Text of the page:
Monday, December 31, 2012

Decorative stitches vintage vs computerized

Hello!! I've been away testing machines and playing, Happy 31st! I hope everyone is ready to ring in another new year, and put 2012 to bed. So onto the mystery.... Can you tell who is who?

Pfaff decorative stitches red zone

Pfaff satin stitch

cross stitchWhile the vintage samples are less exciting in design, to me they are superior in execution. The gold samples from both machines use Gutterman all purpose thread in the bobbin and sulky 40wt rayon in the top, with the Universal 70 needle. The samples in white were made from a Mettler cotton thread.  I am amazed that the vintage sample has absolutely no puckers, while the modern machine stitch does.

The modern machine costs as much as my entire sewing machine collection. So either it is very expensive or I bought some great bargains (It's more of the later). Here is the issue with this lovely machine. While I have been sampling the decorative stitches, I found that a certain type of stitch doesn't execute properly, it has elements of a satin stitch and it just does not play nice.

 1) buttonholes Actually these are really nice, until you turn the sample over. Buttonholes

The ends of the buttonhole are especially bulky, the needle goes over and over the ends and they aren't flat, except for one sample. Bulky end buttonholes underside

Then the bow deco stitch. First it didn't form properly because I had the wrong foot on the machine, once I changed the foot, the stitch improved but it still does not meet at the center knot.  The top row has the wrong foot, the bottom row has the proper foot.Bow detail

The bow

I look for another design with a bit of a spread on it and try the leaf. The leaves

Of course I used the wrong foot here :) DSC02668 Here it is stitched with the proper foot and it improved but still not perfect, and it still doesn't meet in the middle. Leaves improved Now there are other stitches that are fabulous on this machine, but it if skips like this on these types of deco stitches it will limit the number of decorative stitches I can use. Now why would I do that with such an expensive machine? I wouldn't. The store is closed for inventory but when they open I will be waiting for them. This business of modern machines is tricky and exhausting. By the end of all of this testing I'll write up a strategy for testing machines before bringing them home. The vintage samples are from a Pfaff 360, and the modern samples are from a Bernina Aurora 450. Pfaff decorative stitches red zone chart Bernina decorative stitches part 2 Bernina decorative stitches I love my vintage machines, but I'm not going to lie, I would love to have a travel machine that can sew, make buttonholes, FMQ, and even embroider. Working with a computerized machine has had it's perks. The bobbin winder, winds the bobbin perfectly and very easily. Since it's a separate motor, your needle isn't engaged, so there's no worrying about having anything under the presser foot while you are loading a bobbin. A needle threader that actually works Produces a nice satin stitch as long as it's not part of a deco stitch It's a 9 mm machine It has thread cutters everywhere, even in the bobbin area. It has fabulous lighting ] Snap on feet Automatic buttonholes and can be ungraded to an embroidery machine. 11 needle postions Free arm Free hand system Back to the drawing board, maybe 2013 is the year I get it right.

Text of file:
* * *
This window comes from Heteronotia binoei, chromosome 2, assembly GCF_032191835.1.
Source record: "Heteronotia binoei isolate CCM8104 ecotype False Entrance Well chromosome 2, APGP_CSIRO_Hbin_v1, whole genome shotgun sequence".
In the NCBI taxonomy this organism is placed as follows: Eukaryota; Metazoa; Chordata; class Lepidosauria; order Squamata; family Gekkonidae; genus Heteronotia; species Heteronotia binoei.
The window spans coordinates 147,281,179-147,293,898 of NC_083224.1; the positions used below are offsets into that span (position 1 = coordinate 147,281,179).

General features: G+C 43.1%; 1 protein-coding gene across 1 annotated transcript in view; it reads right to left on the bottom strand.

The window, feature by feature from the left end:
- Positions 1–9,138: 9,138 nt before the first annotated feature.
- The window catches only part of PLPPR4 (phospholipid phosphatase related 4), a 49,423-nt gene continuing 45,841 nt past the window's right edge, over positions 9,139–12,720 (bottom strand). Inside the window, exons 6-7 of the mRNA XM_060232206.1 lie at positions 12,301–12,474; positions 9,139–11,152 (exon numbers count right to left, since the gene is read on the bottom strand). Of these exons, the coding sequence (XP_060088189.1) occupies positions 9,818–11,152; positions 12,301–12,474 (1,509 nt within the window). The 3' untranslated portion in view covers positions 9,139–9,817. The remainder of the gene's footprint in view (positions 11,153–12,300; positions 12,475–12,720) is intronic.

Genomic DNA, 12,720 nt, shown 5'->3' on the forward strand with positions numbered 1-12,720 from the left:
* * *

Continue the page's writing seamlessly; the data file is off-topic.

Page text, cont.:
Tuesday, December 4, 2012

Embroidery on a Vintage Machine - just a blip of a post.

Where were we before Thanksgiving?  Ah yes, embroidering on a vintage singer.

Here is the Pearl embroidery floss in the bobbin, and some polyester quilting thread on the top.  I like this better than the metallic thread, it has a nice sheen and thickness to it, and it doesn't make the fabric stiff, like the metallic floss.  This was also done with a hoop, and no stabilizer.  There is a lot of potential with this, I like the circular pattern, you just have to remember to start in the center and work your way out.  The biggest issue with this is that since the embroidery thread is in the bobbin, you don't see the design form until you flip it over.  You are sewing blind.  I was unsure how dense the stitching around the circle pattern was, not sure it I was leaving gaps of ground, but they look pretty good.

The top thread did not like the sharp corners, as you can see them straining a bit. Looks like a tension issue, but that can be fixed, you see what I mean about stitching blind?  I had no idea this was happening on the underside of the fabric, all of the stitches looked fine from the back.  I'm also going to have to work out a system for the way the thread is started because it leaves a tail.  The Singer book doesn't address this at all, so there are more samples in my future.


Monday, December 3, 2012

First Impressions of an obsolete embroidery machine